Rabbits are one of the more cold resistant backyard animals, but they still need a little extra care when it dips below freezing. Make sure your rabbits aren’t cold! Although I live in mild Portland, Oregon we usually get a few storms of icy and snowy weather in the winter. If you live in a colder area, rabbits could be a very good livestock choice for you, as bunnies are pretty easy to take care of in the cold. The one caveat is if it gets super duper cold, (as in ten degrees below) their ears can get frostbite. If your area gets that cold, you’ll need more robust shelter for your rabbits in winter than a basic outdoor hutch or colony.
How To Care For Rabbits In Winter
Make Sure They Have Water
The biggest concern for rabbits in cold weather is keeping their water liquid. Most people choose to carry out warm water twice a day to their rabbits.
Crocks stay unfrozen longer than water bottles because the spout on the water bottle freezes quickly. Also, the rabbits can lick the ice in the crock if they really need to.
If you get caught unprepared, large tuna cans will work. Just make sure to crimp or smooth down any rough edges. Do NOT underestimate how important it is to water your rabbits twice a day when it is icy. Dehydration can kill your rabbits extremely quickly.
Give Them Extra Food
Regulating their body temperature in cold weather takes more energy. Give your rabbits a little extra to help them stay comfortable. Rolled oats and black oil sunflower seeds are high energy foods. You can sprinkle them on top of their regular food, or increase their ratio if you mix your own feed.
As always, be careful with the treats because sudden changes in diet can kill your rabbit. You may also want to keep an eye on their body condition to make sure they don’t gain weight. Rabbits in winter can get fat and then have trouble getting pregnant come springtime!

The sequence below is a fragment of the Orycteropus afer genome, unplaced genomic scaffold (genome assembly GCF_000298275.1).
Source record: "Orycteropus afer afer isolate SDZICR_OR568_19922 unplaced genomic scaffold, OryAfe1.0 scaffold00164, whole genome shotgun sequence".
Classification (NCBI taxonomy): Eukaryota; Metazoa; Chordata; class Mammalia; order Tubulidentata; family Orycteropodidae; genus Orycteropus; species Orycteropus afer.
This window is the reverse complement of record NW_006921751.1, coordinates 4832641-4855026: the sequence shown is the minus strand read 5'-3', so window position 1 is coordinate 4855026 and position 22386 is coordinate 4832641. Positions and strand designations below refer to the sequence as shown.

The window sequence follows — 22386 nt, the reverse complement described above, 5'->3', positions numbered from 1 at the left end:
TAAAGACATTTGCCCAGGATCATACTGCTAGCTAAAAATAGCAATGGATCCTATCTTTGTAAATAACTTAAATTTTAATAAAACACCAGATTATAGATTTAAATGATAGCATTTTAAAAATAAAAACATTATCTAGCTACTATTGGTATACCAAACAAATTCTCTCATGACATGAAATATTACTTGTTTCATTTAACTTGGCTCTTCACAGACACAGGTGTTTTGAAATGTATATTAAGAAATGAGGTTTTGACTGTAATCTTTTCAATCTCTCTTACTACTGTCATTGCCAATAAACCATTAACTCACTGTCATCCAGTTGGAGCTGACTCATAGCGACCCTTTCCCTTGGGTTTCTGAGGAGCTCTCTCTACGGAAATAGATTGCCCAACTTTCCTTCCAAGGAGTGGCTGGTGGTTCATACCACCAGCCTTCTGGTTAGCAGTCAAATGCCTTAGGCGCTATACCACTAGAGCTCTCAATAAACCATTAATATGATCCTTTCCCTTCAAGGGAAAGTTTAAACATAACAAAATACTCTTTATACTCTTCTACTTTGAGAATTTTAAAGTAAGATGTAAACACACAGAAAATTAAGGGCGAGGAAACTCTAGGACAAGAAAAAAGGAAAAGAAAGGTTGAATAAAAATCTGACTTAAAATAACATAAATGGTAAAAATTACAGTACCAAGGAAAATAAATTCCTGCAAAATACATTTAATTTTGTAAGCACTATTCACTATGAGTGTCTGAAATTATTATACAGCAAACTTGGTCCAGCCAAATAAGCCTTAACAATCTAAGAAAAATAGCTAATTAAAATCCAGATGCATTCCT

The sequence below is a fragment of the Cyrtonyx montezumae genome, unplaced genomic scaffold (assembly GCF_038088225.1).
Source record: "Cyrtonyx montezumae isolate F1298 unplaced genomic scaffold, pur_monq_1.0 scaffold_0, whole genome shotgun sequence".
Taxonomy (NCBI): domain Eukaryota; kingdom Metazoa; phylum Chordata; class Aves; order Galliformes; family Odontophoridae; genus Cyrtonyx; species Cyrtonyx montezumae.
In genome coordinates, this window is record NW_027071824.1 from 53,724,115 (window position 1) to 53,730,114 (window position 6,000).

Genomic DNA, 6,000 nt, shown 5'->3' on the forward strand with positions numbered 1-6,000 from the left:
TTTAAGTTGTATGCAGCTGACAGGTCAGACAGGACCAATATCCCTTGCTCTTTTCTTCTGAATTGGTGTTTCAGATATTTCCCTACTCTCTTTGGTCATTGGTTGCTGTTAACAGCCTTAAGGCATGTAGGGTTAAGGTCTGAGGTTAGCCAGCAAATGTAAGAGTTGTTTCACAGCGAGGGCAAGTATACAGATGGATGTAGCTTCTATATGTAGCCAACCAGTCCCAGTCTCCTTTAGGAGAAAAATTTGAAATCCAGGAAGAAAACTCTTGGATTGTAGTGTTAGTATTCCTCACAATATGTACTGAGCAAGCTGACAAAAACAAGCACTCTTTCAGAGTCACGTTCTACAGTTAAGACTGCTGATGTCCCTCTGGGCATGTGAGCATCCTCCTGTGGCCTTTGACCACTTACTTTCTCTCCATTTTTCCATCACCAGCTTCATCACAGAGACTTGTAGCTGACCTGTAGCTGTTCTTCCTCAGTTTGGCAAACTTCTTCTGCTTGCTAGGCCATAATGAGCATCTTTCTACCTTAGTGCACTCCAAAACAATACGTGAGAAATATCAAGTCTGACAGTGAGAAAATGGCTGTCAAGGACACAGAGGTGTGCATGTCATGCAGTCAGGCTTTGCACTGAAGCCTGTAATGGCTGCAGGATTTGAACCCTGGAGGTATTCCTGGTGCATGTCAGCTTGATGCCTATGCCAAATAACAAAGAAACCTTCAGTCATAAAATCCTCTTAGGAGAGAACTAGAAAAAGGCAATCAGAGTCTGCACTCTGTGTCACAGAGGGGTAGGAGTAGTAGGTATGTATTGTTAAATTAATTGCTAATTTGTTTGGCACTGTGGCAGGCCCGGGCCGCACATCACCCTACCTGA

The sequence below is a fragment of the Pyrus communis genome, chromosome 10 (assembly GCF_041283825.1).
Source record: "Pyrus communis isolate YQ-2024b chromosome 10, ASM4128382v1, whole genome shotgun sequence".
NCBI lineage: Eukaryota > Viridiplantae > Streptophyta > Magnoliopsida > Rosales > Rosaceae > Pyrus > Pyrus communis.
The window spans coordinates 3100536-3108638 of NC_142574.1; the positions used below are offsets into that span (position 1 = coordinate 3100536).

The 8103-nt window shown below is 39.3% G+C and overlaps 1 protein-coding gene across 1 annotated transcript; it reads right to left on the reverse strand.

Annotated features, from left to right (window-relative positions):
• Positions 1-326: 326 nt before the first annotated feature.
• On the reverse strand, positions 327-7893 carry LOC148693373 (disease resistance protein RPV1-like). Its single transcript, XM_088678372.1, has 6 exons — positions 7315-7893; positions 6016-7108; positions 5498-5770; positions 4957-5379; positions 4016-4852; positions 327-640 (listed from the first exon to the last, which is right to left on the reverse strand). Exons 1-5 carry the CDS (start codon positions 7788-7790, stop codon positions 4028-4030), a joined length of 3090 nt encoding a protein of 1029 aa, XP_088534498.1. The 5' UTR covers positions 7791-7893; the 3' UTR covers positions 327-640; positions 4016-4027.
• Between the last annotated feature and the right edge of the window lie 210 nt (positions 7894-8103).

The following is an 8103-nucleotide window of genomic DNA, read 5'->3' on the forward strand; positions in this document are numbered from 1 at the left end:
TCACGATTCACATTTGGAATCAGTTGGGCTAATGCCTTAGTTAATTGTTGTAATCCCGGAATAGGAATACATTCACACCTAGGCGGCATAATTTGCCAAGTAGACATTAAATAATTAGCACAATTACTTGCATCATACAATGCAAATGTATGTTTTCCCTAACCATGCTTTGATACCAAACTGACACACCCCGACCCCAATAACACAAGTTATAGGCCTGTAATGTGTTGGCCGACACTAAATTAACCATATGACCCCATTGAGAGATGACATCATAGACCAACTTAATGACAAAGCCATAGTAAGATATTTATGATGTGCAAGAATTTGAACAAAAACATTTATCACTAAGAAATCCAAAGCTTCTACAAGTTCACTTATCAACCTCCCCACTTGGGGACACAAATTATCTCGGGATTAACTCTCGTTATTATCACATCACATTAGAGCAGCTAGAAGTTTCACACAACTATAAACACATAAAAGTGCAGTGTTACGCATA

If you keep rabbits in hutches, make sure that they are out of the wind and drafts.
I like to use a deep litter method in my colony and in my hutches to provide extra warmth. A thick layer of hay that you add clean hay onto every day will compost down and create a heat source.
For rabbits directly on the wire, make sure to give them at least a cardboard box stuffed with straw to go into when they get cold.
If your outdoor hutches have lots of drafts you can staple plastic sheeting or cardboard around it for more of a wind barrier, but seriously consider better housing if this is your long term plan.
I have put up cardboard across the open fronts when we have sudden drops in temperatures or unusually high winds.
Obviously, don’t let your rabbit get wet, that’s a great way to end up with a sick or dead rabbit.
Protect Winter Babies
I have had winter litters in our rabbit colony in an unheated garage without problems. I know some breeders breed year round in hutches with minimal losses. If you are really worried about your kits then you can bring them inside and take them out to the doe at dawn and dusk for feeding. (Rabbits only nurse their young twice a day! Some days I wish I was a rabbit).
If you have good mothers they should pull plenty of fur to keep the babies warm even if it’s below freezing. The greatest danger is to newborn kits. Keep a close eye on any does who are due and make sure she pulls plenty of fur and gets all the babies into the nest box.
If you find cold ones you may be able to resuscitate them if you start soon enough.
With just a little extra care you should be able to keep your rabbits comfy all winter. I can’t say the same for your hands when breaking the ice out of their crocks though!
What winter rabbit care tips do you have to share?
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